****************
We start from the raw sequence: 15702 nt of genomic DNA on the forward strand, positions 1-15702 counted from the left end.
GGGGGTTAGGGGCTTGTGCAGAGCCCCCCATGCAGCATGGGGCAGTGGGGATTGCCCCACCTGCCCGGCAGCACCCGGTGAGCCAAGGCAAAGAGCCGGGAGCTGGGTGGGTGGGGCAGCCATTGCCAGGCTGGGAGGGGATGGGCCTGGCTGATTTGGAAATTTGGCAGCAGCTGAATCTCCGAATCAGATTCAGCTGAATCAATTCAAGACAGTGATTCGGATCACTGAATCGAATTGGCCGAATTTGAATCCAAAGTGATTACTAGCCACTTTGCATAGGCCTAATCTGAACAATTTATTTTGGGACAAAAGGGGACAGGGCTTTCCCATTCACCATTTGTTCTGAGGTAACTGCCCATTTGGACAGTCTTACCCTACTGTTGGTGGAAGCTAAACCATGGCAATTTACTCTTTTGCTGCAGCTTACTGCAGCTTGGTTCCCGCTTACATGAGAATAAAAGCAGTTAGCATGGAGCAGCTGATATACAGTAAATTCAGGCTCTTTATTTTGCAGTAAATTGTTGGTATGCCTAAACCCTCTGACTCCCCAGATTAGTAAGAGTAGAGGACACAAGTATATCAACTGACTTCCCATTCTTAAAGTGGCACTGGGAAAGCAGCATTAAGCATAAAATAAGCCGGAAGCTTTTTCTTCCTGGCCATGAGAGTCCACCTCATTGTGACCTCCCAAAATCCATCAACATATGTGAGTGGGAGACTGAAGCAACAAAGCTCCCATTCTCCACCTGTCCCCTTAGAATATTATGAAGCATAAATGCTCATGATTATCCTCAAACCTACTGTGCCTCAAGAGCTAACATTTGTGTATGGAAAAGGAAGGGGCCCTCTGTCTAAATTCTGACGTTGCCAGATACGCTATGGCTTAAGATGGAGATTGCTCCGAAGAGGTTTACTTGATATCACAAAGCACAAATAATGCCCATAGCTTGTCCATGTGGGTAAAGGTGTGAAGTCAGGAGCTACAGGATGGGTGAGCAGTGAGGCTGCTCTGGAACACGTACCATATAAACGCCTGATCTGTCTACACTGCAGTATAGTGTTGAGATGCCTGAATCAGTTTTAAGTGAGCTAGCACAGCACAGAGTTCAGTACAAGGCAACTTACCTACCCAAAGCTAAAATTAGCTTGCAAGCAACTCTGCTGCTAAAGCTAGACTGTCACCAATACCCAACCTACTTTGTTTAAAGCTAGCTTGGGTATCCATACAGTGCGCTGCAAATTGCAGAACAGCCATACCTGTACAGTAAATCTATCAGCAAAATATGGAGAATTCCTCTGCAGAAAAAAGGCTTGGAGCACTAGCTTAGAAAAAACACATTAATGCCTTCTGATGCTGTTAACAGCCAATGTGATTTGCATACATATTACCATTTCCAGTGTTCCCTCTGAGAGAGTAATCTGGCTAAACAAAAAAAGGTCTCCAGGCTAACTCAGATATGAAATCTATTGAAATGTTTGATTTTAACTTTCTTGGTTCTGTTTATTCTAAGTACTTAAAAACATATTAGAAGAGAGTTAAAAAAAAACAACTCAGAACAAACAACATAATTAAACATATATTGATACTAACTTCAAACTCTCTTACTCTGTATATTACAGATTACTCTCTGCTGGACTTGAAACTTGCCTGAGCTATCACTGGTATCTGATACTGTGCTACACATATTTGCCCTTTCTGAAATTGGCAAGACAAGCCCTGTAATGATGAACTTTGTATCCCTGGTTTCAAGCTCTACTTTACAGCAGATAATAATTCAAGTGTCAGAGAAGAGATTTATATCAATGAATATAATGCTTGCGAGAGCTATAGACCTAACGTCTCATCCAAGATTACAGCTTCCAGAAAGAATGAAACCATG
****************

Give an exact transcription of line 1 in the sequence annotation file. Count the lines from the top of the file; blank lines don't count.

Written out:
We start from the raw sequence: 15702 nt of genomic DNA on the forward strand, positions 1-15702 counted from the left end.